The Weekly Newsletter of MIT Linguistics

Syntax Square 4/2 - Rafael Abramovitz and Itai Bassi (MIT)

Speaker: Rafael Abramovitz and Itai Bassi (MIT)
Title: Relativized Anaphor Agreement Effect: Evidence from Koryak
Time: Tuesday, 4/2, 1-2pm
Location: 32-D461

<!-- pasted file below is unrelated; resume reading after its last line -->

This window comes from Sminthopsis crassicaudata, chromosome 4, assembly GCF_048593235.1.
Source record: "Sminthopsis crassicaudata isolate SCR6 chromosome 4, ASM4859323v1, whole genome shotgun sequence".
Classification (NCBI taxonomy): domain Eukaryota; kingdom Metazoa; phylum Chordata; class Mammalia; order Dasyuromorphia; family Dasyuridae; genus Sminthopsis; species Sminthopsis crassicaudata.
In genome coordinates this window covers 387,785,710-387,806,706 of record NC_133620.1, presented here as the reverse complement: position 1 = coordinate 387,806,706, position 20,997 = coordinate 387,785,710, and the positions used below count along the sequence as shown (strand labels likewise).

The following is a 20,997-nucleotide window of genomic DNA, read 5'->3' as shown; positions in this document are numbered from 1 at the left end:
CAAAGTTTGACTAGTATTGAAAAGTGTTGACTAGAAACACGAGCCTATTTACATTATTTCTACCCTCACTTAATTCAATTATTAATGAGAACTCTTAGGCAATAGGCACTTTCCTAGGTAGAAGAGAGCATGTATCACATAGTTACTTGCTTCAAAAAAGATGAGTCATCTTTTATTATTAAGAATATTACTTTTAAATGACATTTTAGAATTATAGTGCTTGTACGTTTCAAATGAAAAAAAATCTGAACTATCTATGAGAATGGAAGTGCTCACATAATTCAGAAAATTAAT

In this talk, we discuss the Anaphor Agreement Effect (AAE), an observation first proposed in Rizzi (1990) to the effect that anaphors do not trigger phi-agreement. We report on novel data from Koryak, a Chukotko-Kamchatkan language of the Russian Far East, which we claim constitutes a particularly revealing partial counterexample to previous formulations of the AAE. Specifically, we show that the Koryak anaphor uvik triggers obligatory number agreement consistent with its binder, but never triggers person agreement consistent with it. We therefore propose that the AAE is limited to preventing anaphors from triggering covarying person agreement, but that it does not block number (or gender) agreement. Our account of this combines arguments from recent work by Omer Preminger on the AAE, as well converging evidence about the syntax of phi-features from Moskal (2015), Harbour (2016), and van Urk (2018). Following Preminger (2019), we take the AAE to be the result of the way that anaphors are structured: they contain a head Anaph that blocks agreement into its complement. However, to account for the Koryak facts (as well as other partial counterexamples to the AAE discussed in Murugesan (2018)), we deviate from Preminger’s proposal by allowing languages to vary with respect to where Anaph merges along the pronominal spine. In languages like Koryak, where anaphors trigger number agreement, Anaph merges below Num, whereas in languages like Albanian, where they trigger only 3SG agreement (Woolford 1999, Run Chen p.c.), it merges above Num. Following Moskal (2015) et. seq., we take person to be the most embedded phi-feature, forcing agreement with it to be blocked by Anaph regardless of how low it merges. Finally, we propose a compositional semantics for the Anaph head that explains how its presence gives rise to co-reference between the two arguments of the relevant predicate.